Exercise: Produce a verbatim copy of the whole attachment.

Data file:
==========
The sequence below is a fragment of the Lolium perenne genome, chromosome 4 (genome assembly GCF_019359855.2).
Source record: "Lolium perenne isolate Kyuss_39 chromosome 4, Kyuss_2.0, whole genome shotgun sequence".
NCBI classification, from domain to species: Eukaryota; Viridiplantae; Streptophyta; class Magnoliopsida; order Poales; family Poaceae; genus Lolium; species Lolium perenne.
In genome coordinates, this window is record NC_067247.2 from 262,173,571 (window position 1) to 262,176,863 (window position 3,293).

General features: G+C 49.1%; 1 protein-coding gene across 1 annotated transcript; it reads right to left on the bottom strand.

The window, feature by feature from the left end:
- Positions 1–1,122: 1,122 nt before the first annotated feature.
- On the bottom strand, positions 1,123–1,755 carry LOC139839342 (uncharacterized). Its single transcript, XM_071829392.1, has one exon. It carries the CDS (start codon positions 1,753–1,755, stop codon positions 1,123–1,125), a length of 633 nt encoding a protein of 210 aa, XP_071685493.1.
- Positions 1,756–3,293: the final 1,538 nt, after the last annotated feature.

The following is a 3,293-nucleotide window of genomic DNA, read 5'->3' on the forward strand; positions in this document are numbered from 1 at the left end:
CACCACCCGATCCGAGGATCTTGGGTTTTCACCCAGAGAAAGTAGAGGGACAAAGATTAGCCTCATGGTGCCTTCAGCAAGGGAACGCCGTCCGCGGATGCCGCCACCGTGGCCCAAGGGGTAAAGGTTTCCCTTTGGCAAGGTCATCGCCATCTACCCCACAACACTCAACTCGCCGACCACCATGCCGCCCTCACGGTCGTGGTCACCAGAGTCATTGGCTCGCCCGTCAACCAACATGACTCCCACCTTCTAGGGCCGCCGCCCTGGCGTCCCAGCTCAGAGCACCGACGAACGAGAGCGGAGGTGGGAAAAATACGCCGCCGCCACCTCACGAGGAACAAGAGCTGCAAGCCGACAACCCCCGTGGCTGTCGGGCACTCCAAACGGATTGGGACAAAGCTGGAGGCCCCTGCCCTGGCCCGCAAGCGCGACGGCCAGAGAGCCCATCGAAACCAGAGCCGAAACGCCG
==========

The sequence below is a fragment of the Lolium perenne genome, chromosome 4 (genome assembly GCF_019359855.2).
Source record: "Lolium perenne isolate Kyuss_39 chromosome 4, Kyuss_2.0, whole genome shotgun sequence".
NCBI classification, from domain to species: Eukaryota; Viridiplantae; Streptophyta; class Magnoliopsida; order Poales; family Poaceae; genus Lolium; species Lolium perenne.
In genome coordinates, this window is record NC_067247.2 from 262,173,571 (window position 1) to 262,176,863 (window position 3,293).

General features: G+C 49.1%; 1 protein-coding gene across 1 annotated transcript; it reads right to left on the bottom strand.

The window, feature by feature from the left end:
- Positions 1–1,122: 1,122 nt before the first annotated feature.
- On the bottom strand, positions 1,123–1,755 carry LOC139839342 (uncharacterized). Its single transcript, XM_071829392.1, has one exon. It carries the CDS (start codon positions 1,753–1,755, stop codon positions 1,123–1,125), a length of 633 nt encoding a protein of 210 aa, XP_071685493.1.
- Positions 1,756–3,293: the final 1,538 nt, after the last annotated feature.

The following is a 3,293-nucleotide window of genomic DNA, read 5'->3' on the forward strand; positions in this document are numbered from 1 at the left end:
CACCACCCGATCCGAGGATCTTGGGTTTTCACCCAGAGAAAGTAGAGGGACAAAGATTAGCCTCATGGTGCCTTCAGCAAGGGAACGCCGTCCGCGGATGCCGCCACCGTGGCCCAAGGGGTAAAGGTTTCCCTTTGGCAAGGTCATCGCCATCTACCCCACAACACTCAACTCGCCGACCACCATGCCGCCCTCACGGTCGTGGTCACCAGAGTCATTGGCTCGCCCGTCAACCAACATGACTCCCACCTTCTAGGGCCGCCGCCCTGGCGTCCCAGCTCAGAGCACCGACGAACGAGAGCGGAGGTGGGAAAAATACGCCGCCGCCACCTCACGAGGAACAAGAGCTGCAAGCCGACAACCCCCGTGGCTGTCGGGCACTCCAAACGGATTGGGACAAAGCTGGAGGCCCCTGCCCTGGCCCGCAAGCGCGACGGCCAGAGAGCCCATCGAAACCAGAGCCGAAACGCCG